1 large egg yolk

Zest of 2 Meyer lemons

 

For the Glaze:

1/3 cup Confectioners’ sugar

1 teaspoon heavy cream

2 teaspoons freshly squeezed Meyer lemon juice

Directions:

Preheat the oven to 400 F.

In a large bowl whisk together the flour, sugar, salt, baking soda and baking powder. Add the butter and using your preferred method (knives, pastry cutter or hands) work the butter into the flour mixture until the consistency is smaller than peas.

In a measuring cup whisk together the heavy cream, egg yolk and lemon zest and then pour over the flour mixture. Stir the mixture until a shaggy dough forms and everything is incorporated, being careful not to overmix the dough.

Transfer the dough to a small cookie sheet and form it into a circle.

Using a knife (or pizza cutter) cut the circle into 4 equal pieces. Separate the pieces a bit so they are not touching and brush the pieces with heavy cream.

Whisk together the ingredients for the glaze in a small bowl and set aside.

Bake the scones for 13-15 minutes in the preheated oven, or until a cake tester inserted in the middle comes out clean and the edges of the scones are beginning to brown.

Drizzle the glaze on the scones immediately after removing them from the oven. Enjoy warm.

To store, place the scones in an airtight container at room temperature for 1-2 days.

Recipe from Dessert for Two

Meyer Lemon Yogurt Cake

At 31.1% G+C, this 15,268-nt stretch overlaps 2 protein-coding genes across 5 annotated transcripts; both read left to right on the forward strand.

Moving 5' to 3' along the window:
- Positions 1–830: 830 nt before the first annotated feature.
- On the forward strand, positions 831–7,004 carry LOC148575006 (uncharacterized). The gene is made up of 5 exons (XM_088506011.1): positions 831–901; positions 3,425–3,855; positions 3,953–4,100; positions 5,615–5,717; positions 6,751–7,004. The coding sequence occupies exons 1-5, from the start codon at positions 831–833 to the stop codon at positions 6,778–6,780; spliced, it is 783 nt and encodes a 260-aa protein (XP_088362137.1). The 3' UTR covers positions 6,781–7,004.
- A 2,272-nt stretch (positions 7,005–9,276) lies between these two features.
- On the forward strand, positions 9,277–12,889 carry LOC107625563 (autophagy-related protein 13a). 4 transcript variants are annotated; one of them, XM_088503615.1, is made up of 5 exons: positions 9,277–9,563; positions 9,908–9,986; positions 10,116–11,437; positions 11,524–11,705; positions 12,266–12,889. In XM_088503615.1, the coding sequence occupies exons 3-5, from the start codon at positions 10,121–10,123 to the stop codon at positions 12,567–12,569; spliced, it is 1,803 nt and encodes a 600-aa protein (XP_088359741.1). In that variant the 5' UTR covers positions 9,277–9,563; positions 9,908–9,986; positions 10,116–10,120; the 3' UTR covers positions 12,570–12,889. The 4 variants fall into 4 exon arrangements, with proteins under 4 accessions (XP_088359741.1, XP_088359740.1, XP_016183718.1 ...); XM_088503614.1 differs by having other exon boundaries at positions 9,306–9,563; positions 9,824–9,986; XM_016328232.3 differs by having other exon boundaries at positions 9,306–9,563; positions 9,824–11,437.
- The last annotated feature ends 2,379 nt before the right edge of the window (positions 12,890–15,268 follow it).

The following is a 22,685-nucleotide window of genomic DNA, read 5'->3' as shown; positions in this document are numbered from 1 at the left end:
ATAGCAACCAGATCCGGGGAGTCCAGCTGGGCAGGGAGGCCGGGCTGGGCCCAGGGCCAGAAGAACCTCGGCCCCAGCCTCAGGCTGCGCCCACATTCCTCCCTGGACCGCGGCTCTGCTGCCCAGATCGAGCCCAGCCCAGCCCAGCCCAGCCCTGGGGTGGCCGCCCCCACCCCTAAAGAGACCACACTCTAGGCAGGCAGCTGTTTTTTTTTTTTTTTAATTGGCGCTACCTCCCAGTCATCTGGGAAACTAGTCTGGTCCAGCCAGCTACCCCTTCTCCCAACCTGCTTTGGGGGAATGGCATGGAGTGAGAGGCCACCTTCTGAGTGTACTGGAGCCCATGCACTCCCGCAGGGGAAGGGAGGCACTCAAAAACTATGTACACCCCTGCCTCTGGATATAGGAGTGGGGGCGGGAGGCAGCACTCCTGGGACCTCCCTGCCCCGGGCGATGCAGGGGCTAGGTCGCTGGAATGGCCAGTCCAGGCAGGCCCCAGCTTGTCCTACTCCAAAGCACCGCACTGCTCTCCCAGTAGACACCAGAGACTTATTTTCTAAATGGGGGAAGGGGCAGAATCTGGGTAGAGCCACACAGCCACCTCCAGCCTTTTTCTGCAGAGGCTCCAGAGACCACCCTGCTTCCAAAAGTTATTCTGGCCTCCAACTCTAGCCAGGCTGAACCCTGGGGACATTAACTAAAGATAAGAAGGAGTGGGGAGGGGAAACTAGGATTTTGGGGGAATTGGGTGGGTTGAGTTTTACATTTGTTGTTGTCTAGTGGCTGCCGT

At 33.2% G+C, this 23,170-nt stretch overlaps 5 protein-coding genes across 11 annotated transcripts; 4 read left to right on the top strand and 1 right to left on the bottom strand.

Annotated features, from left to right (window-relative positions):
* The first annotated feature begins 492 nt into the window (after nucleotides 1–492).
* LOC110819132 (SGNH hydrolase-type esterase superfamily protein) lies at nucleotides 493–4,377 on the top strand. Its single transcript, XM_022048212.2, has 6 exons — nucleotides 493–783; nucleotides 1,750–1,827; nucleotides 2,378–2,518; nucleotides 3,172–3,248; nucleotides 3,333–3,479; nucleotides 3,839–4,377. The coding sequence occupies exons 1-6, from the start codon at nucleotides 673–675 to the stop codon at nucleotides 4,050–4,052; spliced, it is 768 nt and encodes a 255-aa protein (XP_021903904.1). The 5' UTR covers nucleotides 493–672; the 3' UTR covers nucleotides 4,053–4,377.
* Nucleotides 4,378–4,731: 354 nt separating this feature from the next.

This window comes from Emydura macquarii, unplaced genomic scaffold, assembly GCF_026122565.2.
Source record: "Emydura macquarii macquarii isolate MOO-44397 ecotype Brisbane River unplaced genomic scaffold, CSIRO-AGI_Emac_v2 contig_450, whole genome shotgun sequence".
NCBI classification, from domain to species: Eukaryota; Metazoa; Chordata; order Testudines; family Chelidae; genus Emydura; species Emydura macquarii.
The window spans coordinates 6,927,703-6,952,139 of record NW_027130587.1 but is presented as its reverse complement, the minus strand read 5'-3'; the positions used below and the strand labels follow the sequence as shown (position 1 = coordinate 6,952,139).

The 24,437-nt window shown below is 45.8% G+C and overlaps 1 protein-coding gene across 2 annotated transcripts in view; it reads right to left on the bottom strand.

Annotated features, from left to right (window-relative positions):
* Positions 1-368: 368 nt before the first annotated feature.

Key limes weren’t the only citrus fruits I picked up on a recent grocery trip; I also came across some Meyer lemons. I’m always on the lookout for fruits or vegetables that are not your typical everyday kind. So, what exactly is a Meyer Lemon? Well, it’s a cross between your basic lemon and either a mandarin or a common orange. They also have a sweeter and less acidic taste than your typical lemon. One other characteristic that sets them apart is their thin skin. I wasn’t all that sure what I was going to make with them. I began by searching for specific Meyer lemon recipes but I wasn’t all that thrilled with what I came up. I also searched through some of my cookbooks but to no avail of something that really stood out. So, I made my search simpler and just went with a basic lemon search and came across Ina Garten’s (aka The Barefoot Contessa) Lemon Yogurt Cake. The reviews for the cake were good so I just went ahead and swapped out the regular lemons for the Meyer lemons.

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As you can see from the picture below the Meyer lemons are also a bit rounder and the yellow-orange coloring of their skin lets you know they are perfectly ripe

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I began by zesting two of the lemons…

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And then squeezing the juice of three of the lemons to get a little more than a 1/3 of cup of juice. Their skins are so thin that a few of the halves ripped a bit while I was squeezing.

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In one bowl I sifted together flour, baking powder and salt.

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In the bowl of my stand mixer I whisked together whole milk yogurt, sugar, eggs, the lemon zest, and vanilla extract.

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I then slowly whisked in the dry ingredients.

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And finally I used a rubber spatula to fold in vegetable oil.